Idiospermum australiense, the sole species in the genus Idiospermum, is one of the most primitive flowering plants known, having lived in the Daintree Rainforest of Queensland, Australia for up to 120 million years. It is only found in very few locations of North Eastern Queensland (e.g. Daintree National Park) in the very wet lowland parts of the forest, where it grows in groups of 10-100 trees together (rather than scattered individuals). Common names include Ribbonwood and Idiot Fruit.

It is an evergreen tree, growing to 20–30 m tall. The leaves are produced singly, in pairs or in whorls of 3-4; the leaf is simple, 12–25 cm long and 5–9 cm broad. The flowers are 4–5 cm diameter, with all floral organs spirally arranged (Staedler et al. 2007). The petals are initially creamy white when the flower opens, then turn red as the flower ages. The "fruit" is very distinctive and is not a fruit as such: all the protective layers decay and what is release from the plant it is an extremely large (8 cm in diameter) naked plant embryo. This is one of the very largest embryos in flowering plants. The latter is very toxic, inducing symptoms (in cattle) similar to strychnine.

Plants have both male and female sex organs, but half of the flowers of the Ribbonwood do not produce any fertile female organs (Staedler et al. 2009). Attracted by the sent and colour of the flower, small beetles and thrips are the main floral visitors (Worboys and Jackes 2005); they crawl in and lay their eggs within the center of the flower, which contains the flower's pollen. Within the flower some of the sticky pollen gets trapped on the insect's bodies, and if the next flower they visit is a receptive one, it will pollinate and produce the seeds.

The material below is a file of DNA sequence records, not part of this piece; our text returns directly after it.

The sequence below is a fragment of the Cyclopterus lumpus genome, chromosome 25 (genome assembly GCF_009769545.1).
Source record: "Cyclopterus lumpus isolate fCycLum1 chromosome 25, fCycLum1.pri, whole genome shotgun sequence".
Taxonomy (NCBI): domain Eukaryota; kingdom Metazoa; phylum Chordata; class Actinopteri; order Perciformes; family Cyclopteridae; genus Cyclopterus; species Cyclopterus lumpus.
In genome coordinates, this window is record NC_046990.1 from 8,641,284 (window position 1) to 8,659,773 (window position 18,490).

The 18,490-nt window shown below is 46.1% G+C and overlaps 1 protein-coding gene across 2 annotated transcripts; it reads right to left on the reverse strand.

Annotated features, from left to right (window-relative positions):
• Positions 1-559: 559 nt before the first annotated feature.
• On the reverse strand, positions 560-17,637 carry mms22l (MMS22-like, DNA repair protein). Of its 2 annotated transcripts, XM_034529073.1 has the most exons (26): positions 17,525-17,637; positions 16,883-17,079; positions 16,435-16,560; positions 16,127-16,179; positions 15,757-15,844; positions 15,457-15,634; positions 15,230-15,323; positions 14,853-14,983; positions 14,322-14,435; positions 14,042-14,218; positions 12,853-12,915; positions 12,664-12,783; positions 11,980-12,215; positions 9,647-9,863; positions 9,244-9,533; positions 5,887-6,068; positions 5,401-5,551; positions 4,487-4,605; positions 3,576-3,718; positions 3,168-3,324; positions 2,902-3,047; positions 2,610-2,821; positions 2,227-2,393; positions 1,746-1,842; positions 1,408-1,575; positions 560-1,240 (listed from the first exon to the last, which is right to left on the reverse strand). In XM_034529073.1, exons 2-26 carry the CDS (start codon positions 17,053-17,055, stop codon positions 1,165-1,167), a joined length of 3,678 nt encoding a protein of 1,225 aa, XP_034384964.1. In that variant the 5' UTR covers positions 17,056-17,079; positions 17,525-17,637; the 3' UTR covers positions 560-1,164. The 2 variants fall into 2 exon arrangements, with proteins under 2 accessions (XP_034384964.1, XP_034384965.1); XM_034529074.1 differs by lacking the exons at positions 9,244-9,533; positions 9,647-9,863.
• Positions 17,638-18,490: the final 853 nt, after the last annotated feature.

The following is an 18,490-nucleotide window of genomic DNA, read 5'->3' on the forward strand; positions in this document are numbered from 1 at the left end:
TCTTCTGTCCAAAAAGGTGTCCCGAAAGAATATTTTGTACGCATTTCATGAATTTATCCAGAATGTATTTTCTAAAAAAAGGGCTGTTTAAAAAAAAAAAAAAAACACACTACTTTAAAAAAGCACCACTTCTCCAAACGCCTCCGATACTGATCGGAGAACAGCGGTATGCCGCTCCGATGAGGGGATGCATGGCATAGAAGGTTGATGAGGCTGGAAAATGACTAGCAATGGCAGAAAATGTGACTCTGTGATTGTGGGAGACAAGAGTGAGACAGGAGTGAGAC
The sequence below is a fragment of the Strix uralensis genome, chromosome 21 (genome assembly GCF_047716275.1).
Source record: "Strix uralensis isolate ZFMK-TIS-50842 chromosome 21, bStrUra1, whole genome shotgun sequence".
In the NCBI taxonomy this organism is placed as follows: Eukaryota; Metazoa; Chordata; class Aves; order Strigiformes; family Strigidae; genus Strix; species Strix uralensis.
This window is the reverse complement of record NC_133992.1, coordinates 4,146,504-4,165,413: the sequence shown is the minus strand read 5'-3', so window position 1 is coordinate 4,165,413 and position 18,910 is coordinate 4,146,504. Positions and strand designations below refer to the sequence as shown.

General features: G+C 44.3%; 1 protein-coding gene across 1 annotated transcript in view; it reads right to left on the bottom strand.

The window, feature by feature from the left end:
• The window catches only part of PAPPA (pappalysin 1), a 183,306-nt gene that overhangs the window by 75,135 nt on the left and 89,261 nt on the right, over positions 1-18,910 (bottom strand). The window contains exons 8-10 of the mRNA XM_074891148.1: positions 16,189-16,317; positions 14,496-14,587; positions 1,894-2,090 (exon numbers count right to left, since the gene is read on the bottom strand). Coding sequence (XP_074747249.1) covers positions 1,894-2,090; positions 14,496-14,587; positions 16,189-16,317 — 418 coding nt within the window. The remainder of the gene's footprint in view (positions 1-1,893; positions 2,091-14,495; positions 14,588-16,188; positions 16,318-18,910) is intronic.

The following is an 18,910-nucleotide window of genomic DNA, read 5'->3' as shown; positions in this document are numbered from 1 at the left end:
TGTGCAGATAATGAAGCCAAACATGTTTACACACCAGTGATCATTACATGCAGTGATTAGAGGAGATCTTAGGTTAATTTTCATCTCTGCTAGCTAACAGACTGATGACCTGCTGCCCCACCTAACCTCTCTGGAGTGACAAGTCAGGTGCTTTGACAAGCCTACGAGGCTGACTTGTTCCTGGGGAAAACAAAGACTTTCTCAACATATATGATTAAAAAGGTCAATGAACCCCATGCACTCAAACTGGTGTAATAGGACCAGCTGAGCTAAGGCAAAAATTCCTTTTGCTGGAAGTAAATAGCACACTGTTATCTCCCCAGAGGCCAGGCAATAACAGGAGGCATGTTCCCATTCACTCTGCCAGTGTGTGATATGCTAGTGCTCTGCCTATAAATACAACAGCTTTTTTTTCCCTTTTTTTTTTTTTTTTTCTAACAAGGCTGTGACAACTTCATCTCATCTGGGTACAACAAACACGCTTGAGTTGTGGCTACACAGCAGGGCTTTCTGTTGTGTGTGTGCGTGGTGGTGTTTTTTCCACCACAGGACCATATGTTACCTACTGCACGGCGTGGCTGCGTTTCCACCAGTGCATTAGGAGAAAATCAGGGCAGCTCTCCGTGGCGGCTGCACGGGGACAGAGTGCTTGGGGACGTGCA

While most modern flowering plants produce seeds which have one cotyledon (monocotyledons) or two (dicotyledons), the seedlings of the Ribbonwood have between two and five cotyledons. Also the Ribbonwood can produce more than one shoot per seed (usually one per cotyledon).

The seeds are currently mainly spread through gravity dispersal, the seeds rolling down the steep mountain slopes to find their new home. The seeds are so toxic that most animals cannot eat them without being severely poisoned; however it is known that the native Musky Rat-kangaroo does disperse and bury some of these seeds. It has been suggested that the seeds were formerly dispersed by the now-extinct Diprotodon, on the basis that many Australian marsupials are adapted to cope with the toxins in Australian plants.

The plants have adapted a unique poison, a chemical called Idiospermuline contained within the seed, to prevent animals eating them. Researchers discovered the poison affects transmission of messages between individual nerve cells, which may cause seizures. In small doses this chemical can be used to save lives.

Read more about Idiospermum:  Discovery, Gallery